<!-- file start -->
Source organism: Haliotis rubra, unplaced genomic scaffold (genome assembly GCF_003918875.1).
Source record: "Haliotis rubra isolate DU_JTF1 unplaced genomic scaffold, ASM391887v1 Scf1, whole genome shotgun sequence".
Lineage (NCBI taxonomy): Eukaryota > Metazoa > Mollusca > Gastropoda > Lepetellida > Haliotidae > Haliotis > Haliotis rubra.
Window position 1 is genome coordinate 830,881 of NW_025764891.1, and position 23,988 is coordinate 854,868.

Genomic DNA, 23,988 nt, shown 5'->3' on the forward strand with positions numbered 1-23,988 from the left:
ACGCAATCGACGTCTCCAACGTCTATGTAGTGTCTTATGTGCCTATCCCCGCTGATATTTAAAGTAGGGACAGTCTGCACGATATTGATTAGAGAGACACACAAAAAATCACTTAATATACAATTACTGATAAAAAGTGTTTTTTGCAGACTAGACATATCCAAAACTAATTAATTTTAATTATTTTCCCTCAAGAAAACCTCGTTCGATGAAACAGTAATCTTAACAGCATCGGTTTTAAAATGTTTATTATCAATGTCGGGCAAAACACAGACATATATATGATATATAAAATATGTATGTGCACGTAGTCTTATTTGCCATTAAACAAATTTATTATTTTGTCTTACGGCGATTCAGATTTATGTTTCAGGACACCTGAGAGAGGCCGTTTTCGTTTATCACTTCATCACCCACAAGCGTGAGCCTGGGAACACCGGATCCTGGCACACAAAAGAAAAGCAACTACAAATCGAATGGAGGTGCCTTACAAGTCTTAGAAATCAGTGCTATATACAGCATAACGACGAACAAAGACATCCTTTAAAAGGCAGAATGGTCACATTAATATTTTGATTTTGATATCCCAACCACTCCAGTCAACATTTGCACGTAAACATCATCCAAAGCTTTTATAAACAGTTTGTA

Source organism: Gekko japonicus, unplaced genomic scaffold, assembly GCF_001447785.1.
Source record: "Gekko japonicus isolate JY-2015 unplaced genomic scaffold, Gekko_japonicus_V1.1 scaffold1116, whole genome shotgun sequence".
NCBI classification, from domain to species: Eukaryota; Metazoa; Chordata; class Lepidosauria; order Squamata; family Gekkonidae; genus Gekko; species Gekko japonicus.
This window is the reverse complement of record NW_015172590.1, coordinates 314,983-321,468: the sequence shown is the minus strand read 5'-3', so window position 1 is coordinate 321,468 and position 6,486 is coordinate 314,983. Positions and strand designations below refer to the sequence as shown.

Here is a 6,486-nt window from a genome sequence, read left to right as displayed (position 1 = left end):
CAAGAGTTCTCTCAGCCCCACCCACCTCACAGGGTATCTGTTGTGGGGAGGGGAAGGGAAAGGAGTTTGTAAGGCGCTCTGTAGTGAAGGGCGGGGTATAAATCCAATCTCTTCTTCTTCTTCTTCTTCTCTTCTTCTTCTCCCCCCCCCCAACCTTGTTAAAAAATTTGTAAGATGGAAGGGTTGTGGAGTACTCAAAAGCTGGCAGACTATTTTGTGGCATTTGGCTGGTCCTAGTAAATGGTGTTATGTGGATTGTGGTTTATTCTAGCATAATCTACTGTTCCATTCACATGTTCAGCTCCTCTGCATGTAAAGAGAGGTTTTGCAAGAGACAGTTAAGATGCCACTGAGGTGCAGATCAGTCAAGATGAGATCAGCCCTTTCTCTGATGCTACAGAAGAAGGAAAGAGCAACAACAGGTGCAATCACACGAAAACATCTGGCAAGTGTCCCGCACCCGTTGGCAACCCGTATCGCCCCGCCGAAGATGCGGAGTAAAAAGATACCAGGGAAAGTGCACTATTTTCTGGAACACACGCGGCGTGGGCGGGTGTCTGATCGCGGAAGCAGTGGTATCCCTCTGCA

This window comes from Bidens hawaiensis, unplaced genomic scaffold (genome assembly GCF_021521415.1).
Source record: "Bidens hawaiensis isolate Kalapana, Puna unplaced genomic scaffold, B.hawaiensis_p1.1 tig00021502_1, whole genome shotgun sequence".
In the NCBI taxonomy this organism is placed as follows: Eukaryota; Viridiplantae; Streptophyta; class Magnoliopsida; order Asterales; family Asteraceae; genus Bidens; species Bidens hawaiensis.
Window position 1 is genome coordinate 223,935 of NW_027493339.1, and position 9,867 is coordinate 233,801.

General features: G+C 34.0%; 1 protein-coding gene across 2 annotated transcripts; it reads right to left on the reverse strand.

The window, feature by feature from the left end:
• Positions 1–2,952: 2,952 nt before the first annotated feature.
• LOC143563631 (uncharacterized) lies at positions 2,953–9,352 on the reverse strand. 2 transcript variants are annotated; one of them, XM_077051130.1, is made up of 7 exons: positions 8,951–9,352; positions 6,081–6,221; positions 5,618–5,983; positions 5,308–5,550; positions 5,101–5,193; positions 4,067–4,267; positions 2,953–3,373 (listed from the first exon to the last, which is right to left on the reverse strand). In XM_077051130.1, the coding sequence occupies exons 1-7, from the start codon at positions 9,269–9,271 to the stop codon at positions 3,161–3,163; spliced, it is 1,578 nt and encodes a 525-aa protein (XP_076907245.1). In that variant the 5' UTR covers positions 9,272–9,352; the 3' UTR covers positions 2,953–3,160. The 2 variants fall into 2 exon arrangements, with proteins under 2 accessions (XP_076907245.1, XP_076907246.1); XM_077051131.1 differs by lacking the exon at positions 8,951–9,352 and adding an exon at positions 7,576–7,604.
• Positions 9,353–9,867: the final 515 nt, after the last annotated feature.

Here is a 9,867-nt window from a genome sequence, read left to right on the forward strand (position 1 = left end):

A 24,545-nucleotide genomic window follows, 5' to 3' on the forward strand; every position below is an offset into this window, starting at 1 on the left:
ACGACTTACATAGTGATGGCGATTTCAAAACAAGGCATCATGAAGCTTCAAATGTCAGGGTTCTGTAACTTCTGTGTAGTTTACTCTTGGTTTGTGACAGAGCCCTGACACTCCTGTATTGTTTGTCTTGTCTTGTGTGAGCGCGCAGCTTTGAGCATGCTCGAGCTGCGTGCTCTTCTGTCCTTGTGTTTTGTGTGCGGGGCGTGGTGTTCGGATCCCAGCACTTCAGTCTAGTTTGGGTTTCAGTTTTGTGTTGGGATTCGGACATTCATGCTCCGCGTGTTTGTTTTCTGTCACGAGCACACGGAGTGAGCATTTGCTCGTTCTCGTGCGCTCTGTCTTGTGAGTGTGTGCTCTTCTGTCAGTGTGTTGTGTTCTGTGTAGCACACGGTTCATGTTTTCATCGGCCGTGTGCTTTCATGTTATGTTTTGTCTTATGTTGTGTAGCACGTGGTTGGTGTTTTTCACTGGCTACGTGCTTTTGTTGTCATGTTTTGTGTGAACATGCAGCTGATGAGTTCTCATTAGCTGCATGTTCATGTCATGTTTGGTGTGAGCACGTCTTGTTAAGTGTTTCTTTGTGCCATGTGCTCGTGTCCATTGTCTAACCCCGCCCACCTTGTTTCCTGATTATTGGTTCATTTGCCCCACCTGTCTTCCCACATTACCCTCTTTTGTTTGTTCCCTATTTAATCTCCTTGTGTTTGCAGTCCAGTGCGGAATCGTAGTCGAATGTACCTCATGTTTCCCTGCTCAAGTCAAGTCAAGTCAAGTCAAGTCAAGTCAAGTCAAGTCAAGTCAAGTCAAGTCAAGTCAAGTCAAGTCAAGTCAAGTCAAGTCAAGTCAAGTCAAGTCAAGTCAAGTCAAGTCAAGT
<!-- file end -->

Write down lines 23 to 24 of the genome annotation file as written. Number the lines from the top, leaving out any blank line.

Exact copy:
A 24,545-nucleotide genomic window follows, 5' to 3' on the forward strand; every position below is an offset into this window, starting at 1 on the left:
ACGACTTACATAGTGATGGCGATTTCAAAACAAGGCATCATGAAGCTTCAAATGTCAGGGTTCTGTAACTTCTGTGTAGTTTACTCTTGGTTTGTGACAGAGCCCTGACACTCCTGTATTGTTTGTCTTGTCTTGTGTGAGCGCGCAGCTTTGAGCATGCTCGAGCTGCGTGCTCTTCTGTCCTTGTGTTTTGTGTGCGGGGCGTGGTGTTCGGATCCCAGCACTTCAGTCTAGTTTGGGTTTCAGTTTTGTGTTGGGATTCGGACATTCATGCTCCGCGTGTTTGTTTTCTGTCACGAGCACACGGAGTGAGCATTTGCTCGTTCTCGTGCGCTCTGTCTTGTGAGTGTGTGCTCTTCTGTCAGTGTGTTGTGTTCTGTGTAGCACACGGTTCATGTTTTCATCGGCCGTGTGCTTTCATGTTATGTTTTGTCTTATGTTGTGTAGCACGTGGTTGGTGTTTTTCACTGGCTACGTGCTTTTGTTGTCATGTTTTGTGTGAACATGCAGCTGATGAGTTCTCATTAGCTGCATGTTCATGTCATGTTTGGTGTGAGCACGTCTTGTTAAGTGTTTCTTTGTGCCATGTGCTCGTGTCCATTGTCTAACCCCGCCCACCTTGTTTCCTGATTATTGGTTCATTTGCCCCACCTGTCTTCCCACATTACCCTCTTTTGTTTGTTCCCTATTTAATCTCCTTGTGTTTGCAGTCCAGTGCGGAATCGTAGTCGAATGTACCTCATGTTTCCCTGCTCAAGTCAAGTCAAGTCAAGTCAAGTCAAGTCAAGTCAAGTCAAGTCAAGTCAAGTCAAGTCAAGTCAAGTCAAGTCAAGTCAAGTCAAGTCAAGTCAAGTCAAGTCAAGTCAAGTCAAGT